Painting on walls supersedes hand-painted ghost signs by a wee couple of millennia, dating back to at least the Ancient Egyptians. While it is hard to accurately date these hand-painted signs, it is usually agreed that they had their heyday inbetween the later years of the 19th century and the first half of the 20th century.

Why did they die out?

In the post war years the economics of production moved in favour of mass-printed posters and billboards, leaving behind the slow and intricate hand-painted signs as an obselete relic of the past. Following this shift, it was unusual to find any hand printed signs. But signwriters still exist and find work today. Many signs are now repainted, preserved and given a new lease of life, or left as a faded reminder of the brands, signwriter’s handywork, and the public’s consumer habits in an exciting and burgeoning era of early advertising. (See our post on the art of signwriting here)

Examples of London ghost signs 

319/321 Grays Inn Road

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The historic signs sit amongst the newer and more generic modern shop signage. Image Credit: Evan Parker

The façade of 319/321 Grays Inn Road has ghost signs advertising Scales, Weights & Weighing Machines – giving an insight into the former occupation of the building.

Salvation Army Hostel, Old Street

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The Salvation Army ghost sign is one of the more impressive and imposing signs in the Silicon Roundabout area. Image Credit: Evan Parker

The large Salvation Army sign on the side of an imposing Old Street building hints to its past as housing for the homeless. The charity Shelter was based in the building, run by The Salvation Army. The charity, founded in 1865 by William and Catherine Booth moved to Old Street in 1890, taking control of a former brewery and converted it into a factory known as The Elevator. In exchange for a days work, the homeless would be entitled to a food ticket. 500 men worked there and many even lived there also.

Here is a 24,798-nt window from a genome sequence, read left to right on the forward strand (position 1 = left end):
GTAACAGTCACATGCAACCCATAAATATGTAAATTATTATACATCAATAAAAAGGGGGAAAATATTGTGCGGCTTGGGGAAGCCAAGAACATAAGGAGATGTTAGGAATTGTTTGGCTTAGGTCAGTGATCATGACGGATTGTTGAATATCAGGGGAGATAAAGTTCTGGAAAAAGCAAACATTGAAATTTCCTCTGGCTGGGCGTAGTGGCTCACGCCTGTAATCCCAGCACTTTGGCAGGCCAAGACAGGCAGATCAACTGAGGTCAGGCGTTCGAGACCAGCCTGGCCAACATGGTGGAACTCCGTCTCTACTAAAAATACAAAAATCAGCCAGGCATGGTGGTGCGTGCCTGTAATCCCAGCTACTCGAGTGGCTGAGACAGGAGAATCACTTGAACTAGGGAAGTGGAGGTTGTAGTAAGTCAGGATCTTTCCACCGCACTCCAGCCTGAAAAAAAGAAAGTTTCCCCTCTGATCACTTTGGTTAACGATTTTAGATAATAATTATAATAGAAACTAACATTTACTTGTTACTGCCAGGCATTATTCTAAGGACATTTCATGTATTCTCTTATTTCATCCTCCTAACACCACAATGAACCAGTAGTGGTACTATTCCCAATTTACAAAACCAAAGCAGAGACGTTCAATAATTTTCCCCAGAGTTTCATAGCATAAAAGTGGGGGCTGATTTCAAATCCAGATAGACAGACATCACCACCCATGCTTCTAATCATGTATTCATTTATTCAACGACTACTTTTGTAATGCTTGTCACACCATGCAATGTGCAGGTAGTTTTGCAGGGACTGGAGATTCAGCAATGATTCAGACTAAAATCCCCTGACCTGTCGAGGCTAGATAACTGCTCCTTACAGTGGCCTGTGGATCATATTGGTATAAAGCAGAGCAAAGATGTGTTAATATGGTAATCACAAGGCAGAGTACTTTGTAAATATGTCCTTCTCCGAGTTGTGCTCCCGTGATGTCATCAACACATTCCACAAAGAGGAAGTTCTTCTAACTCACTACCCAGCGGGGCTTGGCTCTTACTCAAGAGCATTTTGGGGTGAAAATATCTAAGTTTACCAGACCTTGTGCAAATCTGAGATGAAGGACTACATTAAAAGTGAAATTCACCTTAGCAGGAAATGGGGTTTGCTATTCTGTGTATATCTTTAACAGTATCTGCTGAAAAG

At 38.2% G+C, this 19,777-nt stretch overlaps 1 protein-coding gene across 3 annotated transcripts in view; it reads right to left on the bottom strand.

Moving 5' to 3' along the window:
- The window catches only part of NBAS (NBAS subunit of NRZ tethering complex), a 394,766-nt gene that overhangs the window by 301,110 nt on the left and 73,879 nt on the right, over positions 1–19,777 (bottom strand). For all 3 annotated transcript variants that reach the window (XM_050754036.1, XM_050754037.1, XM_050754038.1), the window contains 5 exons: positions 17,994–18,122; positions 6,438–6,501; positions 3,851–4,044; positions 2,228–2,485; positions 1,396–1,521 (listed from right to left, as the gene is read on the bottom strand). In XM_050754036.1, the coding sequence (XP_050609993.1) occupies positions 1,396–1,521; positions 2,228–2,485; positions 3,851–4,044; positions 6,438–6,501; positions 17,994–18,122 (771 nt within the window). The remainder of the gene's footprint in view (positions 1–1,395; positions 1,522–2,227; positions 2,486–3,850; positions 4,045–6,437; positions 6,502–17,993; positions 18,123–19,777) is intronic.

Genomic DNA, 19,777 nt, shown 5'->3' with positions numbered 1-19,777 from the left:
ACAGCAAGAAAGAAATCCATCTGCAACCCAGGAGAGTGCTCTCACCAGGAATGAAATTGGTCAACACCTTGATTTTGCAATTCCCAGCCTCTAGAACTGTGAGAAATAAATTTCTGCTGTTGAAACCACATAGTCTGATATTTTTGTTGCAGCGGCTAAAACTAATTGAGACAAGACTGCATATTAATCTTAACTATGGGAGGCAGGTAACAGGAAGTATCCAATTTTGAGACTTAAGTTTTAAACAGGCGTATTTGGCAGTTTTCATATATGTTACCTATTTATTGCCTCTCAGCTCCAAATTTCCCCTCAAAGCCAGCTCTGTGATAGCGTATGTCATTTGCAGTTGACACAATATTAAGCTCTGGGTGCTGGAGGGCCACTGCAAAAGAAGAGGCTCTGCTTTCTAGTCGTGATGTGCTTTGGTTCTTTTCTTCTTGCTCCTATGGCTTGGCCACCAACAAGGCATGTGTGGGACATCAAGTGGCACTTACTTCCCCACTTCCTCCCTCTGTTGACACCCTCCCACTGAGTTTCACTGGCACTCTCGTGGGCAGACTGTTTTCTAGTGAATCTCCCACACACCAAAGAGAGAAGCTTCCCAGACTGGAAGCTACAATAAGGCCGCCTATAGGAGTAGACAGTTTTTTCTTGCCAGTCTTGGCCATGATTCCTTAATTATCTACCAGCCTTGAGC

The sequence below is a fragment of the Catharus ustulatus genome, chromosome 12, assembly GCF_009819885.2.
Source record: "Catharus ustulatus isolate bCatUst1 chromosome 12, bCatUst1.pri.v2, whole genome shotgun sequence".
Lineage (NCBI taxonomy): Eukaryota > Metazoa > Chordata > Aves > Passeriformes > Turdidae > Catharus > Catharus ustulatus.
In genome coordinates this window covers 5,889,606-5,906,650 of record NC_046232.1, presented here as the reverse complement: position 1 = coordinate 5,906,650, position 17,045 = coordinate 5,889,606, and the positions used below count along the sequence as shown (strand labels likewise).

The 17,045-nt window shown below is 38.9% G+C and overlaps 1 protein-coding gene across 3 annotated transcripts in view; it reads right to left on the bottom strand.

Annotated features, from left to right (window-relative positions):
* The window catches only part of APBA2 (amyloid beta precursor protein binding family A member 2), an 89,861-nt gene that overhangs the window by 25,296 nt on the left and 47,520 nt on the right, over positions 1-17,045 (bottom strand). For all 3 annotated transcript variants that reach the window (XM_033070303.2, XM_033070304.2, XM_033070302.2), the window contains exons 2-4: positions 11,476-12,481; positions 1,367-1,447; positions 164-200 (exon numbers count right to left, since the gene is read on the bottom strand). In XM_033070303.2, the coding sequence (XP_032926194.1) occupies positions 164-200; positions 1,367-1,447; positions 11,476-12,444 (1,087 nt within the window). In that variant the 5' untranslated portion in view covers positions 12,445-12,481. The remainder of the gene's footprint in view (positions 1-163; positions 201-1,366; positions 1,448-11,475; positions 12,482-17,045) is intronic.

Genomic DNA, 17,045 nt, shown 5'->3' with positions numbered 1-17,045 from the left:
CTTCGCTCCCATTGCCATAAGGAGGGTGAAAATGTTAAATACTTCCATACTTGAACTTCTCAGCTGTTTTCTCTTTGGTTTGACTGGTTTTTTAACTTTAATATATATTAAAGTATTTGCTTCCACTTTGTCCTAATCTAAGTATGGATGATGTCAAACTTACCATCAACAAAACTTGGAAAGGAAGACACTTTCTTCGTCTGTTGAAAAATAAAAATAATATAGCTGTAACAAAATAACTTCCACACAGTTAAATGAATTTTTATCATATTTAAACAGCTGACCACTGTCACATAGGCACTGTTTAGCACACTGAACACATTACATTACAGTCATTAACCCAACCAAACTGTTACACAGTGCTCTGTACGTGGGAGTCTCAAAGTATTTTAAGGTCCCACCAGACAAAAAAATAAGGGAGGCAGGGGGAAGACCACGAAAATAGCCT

The factory wound up its operations on moving to the newly opened Elevator III in Whitechapel in the late 1800s. The Salvation Army then built a hostel with accommodation for 450 people in 1900, which is when the ghost sign dates from. The sign reads ‘The Salvation Army, Hostel for Working Men, Cheap Beds and Food’. The hostel closed in 1969.

Fitters Sign, Brownlow Mews

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The Signs are now barely legible. Image Credit: Evan Parker

london street art alternative walking tour

Like the company that once inhabited this mews building, the sign has faded into nothingness. Image Credit: Evan Parker

In this picturesque mews lies three faded ghost signs, with only one legible enough to be read. It reads ‘Shop, Office & Bank (?) Fitters’. The next reads contractors. The other two are too faded to read.

Petrol Station sign, Bloomsbury

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 This sign has been repainted and preserved for future generations and hamburger lovers to enjoy! Image Credit: Evan Parker

The former petrol station, now a Byron Burger chain, at the corner of Store Street and Ridgemount Street in Bloomsbury is probably the best preserved sign in the area. The beautiful illustration and vibrant colours enhance the dining setting.